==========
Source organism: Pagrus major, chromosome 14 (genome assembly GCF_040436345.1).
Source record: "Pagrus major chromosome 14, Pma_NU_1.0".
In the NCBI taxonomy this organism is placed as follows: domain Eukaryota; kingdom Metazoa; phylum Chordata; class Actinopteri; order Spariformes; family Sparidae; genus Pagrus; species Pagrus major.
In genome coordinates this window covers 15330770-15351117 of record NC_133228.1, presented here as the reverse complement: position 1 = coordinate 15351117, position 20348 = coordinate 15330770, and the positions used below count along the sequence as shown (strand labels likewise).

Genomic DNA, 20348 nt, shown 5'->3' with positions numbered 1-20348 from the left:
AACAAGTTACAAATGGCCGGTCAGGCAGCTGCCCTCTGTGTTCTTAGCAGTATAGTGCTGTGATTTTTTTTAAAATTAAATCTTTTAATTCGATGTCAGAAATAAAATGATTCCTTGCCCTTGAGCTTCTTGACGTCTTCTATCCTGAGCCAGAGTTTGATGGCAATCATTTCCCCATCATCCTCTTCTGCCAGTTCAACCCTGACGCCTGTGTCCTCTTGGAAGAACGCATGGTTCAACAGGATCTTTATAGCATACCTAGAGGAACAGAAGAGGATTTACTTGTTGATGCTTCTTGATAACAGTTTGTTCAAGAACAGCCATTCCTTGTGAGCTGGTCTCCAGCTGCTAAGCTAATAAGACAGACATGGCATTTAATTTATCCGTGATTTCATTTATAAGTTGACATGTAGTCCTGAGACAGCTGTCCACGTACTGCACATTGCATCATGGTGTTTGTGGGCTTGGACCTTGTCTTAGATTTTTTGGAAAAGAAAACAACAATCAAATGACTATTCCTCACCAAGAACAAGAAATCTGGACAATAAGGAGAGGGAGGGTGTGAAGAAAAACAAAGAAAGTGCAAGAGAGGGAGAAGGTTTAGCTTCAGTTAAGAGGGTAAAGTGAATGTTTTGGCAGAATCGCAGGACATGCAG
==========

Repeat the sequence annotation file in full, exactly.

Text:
Source organism: Pagrus major, chromosome 14 (genome assembly GCF_040436345.1).
Source record: "Pagrus major chromosome 14, Pma_NU_1.0".
In the NCBI taxonomy this organism is placed as follows: domain Eukaryota; kingdom Metazoa; phylum Chordata; class Actinopteri; order Spariformes; family Sparidae; genus Pagrus; species Pagrus major.
In genome coordinates this window covers 15330770-15351117 of record NC_133228.1, presented here as the reverse complement: position 1 = coordinate 15351117, position 20348 = coordinate 15330770, and the positions used below count along the sequence as shown (strand labels likewise).

Genomic DNA, 20348 nt, shown 5'->3' with positions numbered 1-20348 from the left:
AACAAGTTACAAATGGCCGGTCAGGCAGCTGCCCTCTGTGTTCTTAGCAGTATAGTGCTGTGATTTTTTTTAAAATTAAATCTTTTAATTCGATGTCAGAAATAAAATGATTCCTTGCCCTTGAGCTTCTTGACGTCTTCTATCCTGAGCCAGAGTTTGATGGCAATCATTTCCCCATCATCCTCTTCTGCCAGTTCAACCCTGACGCCTGTGTCCTCTTGGAAGAACGCATGGTTCAACAGGATCTTTATAGCATACCTAGAGGAACAGAAGAGGATTTACTTGTTGATGCTTCTTGATAACAGTTTGTTCAAGAACAGCCATTCCTTGTGAGCTGGTCTCCAGCTGCTAAGCTAATAAGACAGACATGGCATTTAATTTATCCGTGATTTCATTTATAAGTTGACATGTAGTCCTGAGACAGCTGTCCACGTACTGCACATTGCATCATGGTGTTTGTGGGCTTGGACCTTGTCTTAGATTTTTTGGAAAAGAAAACAACAATCAAATGACTATTCCTCACCAAGAACAAGAAATCTGGACAATAAGGAGAGGGAGGGTGTGAAGAAAAACAAAGAAAGTGCAAGAGAGGGAGAAGGTTTAGCTTCAGTTAAGAGGGTAAAGTGAATGTTTTGGCAGAATCGCAGGACATGCAG